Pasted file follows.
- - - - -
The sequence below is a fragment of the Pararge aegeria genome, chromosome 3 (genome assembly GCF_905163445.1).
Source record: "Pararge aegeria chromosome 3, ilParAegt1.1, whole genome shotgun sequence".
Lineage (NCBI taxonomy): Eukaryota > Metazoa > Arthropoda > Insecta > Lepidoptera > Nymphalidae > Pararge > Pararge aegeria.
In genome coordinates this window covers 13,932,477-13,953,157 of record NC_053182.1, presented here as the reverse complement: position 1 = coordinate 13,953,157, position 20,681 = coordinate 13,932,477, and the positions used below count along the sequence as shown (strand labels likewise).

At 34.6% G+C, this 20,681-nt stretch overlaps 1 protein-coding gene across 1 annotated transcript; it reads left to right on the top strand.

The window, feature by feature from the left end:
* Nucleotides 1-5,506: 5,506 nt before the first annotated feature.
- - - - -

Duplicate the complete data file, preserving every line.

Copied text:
The sequence below is a fragment of the Pararge aegeria genome, chromosome 3 (genome assembly GCF_905163445.1).
Source record: "Pararge aegeria chromosome 3, ilParAegt1.1, whole genome shotgun sequence".
Lineage (NCBI taxonomy): Eukaryota > Metazoa > Arthropoda > Insecta > Lepidoptera > Nymphalidae > Pararge > Pararge aegeria.
In genome coordinates this window covers 13,932,477-13,953,157 of record NC_053182.1, presented here as the reverse complement: position 1 = coordinate 13,953,157, position 20,681 = coordinate 13,932,477, and the positions used below count along the sequence as shown (strand labels likewise).

At 34.6% G+C, this 20,681-nt stretch overlaps 1 protein-coding gene across 1 annotated transcript; it reads left to right on the top strand.

The window, feature by feature from the left end:
* Nucleotides 1-5,506: 5,506 nt before the first annotated feature.